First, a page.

Hedgehog with metabolic bone disease

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Meet Benjamin. He is very poorly.

Benjamin was admitted to my rescue at only 330g. He has been surviving by eating bird seed over the Winter.

Benjamin has metabolic bone disease. Basically, his bones are very thin due to calcium deficiency. This is why he has problems walking. He will be in a lot of pain – it is like a human who has rickets or osteoporosis.

He was fed on a mix of sunflower hearts, mealworms and hedgehog biscuits but he has been seen picking out his favourite bits and leaving the hedgehog biscuits. This means that he will not have got enough calcium in his diet. Mealworms actively strip bones of calcium and sunflower hearts also have a calcium/phosphorus ratio that is too high.

There is little natural food around at this time of year and so his diet will not have been enriched by natural foods, such as the exoskeletons of beetles, that hedgehogs eat in the summer.

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The wild hedgehog diet. They will get calcium from the exoskeletons of beetles

Benjamin is receiving calcium injections and a high calcium diet. He has to be handled very carefully because his bones are so brittle, they can break easily. The thinnest bone is on his front right leg and this is the one that he struggles most to walk on.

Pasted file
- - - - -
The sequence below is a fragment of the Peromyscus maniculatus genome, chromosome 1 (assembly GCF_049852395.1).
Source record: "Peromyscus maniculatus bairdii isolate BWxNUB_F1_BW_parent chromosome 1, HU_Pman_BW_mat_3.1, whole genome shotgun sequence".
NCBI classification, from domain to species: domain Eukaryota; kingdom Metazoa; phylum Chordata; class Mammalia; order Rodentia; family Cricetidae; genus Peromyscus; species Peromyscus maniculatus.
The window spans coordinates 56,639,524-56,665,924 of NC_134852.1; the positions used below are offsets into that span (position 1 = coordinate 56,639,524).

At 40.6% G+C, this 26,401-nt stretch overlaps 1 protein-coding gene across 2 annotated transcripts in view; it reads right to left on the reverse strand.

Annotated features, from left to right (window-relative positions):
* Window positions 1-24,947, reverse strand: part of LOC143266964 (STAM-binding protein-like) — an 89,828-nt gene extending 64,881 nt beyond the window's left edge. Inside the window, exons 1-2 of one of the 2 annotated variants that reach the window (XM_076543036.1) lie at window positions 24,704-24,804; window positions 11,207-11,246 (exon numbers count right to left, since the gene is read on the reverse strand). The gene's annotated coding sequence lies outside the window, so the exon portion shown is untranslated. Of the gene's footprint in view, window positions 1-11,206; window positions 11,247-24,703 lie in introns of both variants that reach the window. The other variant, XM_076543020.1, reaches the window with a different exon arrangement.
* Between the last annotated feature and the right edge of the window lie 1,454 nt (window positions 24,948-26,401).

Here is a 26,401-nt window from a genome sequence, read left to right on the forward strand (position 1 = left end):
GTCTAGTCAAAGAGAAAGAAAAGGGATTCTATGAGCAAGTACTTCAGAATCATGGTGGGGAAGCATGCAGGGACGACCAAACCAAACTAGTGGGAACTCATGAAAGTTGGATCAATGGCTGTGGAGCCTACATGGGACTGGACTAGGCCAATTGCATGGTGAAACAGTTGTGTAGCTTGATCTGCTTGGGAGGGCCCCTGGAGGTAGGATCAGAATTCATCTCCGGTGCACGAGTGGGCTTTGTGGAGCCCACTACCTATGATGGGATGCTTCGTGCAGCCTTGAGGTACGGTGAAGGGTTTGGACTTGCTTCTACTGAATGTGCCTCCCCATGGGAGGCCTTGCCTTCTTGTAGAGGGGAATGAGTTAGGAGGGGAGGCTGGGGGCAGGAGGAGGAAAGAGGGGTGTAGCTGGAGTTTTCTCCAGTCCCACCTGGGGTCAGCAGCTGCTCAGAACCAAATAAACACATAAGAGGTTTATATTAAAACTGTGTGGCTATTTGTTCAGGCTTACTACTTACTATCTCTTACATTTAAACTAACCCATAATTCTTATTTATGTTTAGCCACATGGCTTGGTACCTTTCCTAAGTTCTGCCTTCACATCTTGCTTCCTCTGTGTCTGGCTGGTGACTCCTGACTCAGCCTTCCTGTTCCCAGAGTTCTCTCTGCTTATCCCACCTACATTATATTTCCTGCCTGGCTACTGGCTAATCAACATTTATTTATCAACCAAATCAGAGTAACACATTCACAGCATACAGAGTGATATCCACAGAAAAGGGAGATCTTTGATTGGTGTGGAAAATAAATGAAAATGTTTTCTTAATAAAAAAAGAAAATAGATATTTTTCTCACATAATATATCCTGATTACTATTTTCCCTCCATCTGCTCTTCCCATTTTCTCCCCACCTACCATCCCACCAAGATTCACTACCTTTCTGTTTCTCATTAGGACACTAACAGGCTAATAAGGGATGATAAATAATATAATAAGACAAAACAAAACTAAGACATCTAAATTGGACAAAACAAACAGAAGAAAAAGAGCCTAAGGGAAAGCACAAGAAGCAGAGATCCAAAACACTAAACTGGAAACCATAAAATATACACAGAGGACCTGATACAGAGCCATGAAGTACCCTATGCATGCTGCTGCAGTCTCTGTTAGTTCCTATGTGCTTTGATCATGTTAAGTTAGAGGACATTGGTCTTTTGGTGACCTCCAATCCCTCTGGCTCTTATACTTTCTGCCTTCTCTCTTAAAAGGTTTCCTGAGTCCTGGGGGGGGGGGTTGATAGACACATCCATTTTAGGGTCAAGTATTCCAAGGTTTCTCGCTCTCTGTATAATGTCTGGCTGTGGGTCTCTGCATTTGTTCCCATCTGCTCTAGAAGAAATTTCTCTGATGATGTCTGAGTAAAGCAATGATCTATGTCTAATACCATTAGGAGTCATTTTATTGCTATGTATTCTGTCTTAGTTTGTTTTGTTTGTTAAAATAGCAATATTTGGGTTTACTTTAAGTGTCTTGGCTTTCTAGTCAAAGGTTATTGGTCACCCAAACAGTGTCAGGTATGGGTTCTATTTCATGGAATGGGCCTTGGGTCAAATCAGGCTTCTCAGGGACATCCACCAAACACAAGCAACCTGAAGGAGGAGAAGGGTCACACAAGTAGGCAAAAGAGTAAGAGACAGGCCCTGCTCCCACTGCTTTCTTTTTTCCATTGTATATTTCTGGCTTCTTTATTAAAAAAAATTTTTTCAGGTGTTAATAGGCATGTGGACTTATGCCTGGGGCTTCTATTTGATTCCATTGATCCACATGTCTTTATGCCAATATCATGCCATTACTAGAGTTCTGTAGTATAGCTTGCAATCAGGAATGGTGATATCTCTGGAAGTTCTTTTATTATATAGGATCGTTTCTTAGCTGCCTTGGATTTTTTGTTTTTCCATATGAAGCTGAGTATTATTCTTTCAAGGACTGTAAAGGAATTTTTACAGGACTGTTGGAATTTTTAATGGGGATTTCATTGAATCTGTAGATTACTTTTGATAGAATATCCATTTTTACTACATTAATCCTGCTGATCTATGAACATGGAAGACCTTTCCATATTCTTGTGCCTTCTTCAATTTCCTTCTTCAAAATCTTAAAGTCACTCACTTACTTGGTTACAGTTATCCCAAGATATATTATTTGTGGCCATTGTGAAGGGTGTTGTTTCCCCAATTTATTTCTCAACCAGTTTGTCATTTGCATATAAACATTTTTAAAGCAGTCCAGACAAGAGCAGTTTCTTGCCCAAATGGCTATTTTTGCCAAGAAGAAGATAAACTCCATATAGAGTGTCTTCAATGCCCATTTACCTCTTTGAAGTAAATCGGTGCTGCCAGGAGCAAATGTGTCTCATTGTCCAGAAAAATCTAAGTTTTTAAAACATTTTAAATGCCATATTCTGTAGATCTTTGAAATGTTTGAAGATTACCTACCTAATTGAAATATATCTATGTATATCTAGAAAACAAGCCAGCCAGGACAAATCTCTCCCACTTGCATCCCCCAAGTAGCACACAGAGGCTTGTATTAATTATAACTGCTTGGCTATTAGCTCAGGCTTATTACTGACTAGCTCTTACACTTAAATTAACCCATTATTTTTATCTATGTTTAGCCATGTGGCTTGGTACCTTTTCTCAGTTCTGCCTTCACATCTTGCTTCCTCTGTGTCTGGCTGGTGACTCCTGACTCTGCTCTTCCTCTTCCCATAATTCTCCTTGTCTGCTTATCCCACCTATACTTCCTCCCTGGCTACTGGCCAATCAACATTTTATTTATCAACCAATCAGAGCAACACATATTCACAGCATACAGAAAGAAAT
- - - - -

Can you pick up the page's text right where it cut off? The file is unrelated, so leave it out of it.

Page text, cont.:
It will be a long road to recovery for Benjamin – for the nutrients to build up in his bones. He will also require extensive hydrotherapy to build the strength in his bones and muscles.

As well as metabolic bone disease, he also has a high burden of internal parasites – fluke and roundworm which he also needs to fight but his immunity will be low due to his poor nutrition.

To avoid problems like this, please feed wild hedgehogs only cat/kitten biscuits, meaty cat or dog food (not gravy or fish flavours) or specialist hedgehog food. This diet will contain all the nutrients they need to supplement wild food.

Benjamin’s problems were diagnosed by a vet following an x-ray. It is vital not to self-diagnose or give hedgehogs supplements without a professional diagnosis. Giving too much vitamin D or calcium can cause many problems in wild hedgehogs that do not have metabolic bone disease.

I will keep you posted on his progress.

You can support my hedgehog rescue work at www.littlesilverhedgehog.etsy.com

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Amputee hedgehog

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Meet Rupert. He arrived with me a couple of months ago as a small hoglet. He was only 300g. When I inspected him I could smell that something wasn’t right. Wildlife rescuers go a lot by smell – you get to know the smell of infection and poo that is not normal. I often know something is wrong before I see it. On closer inspection I could see that Rupert was missing half of his rear back leg and it was infected.

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Gorgeous Rupert has such a lovely nature despite the challenges posed by his stump leg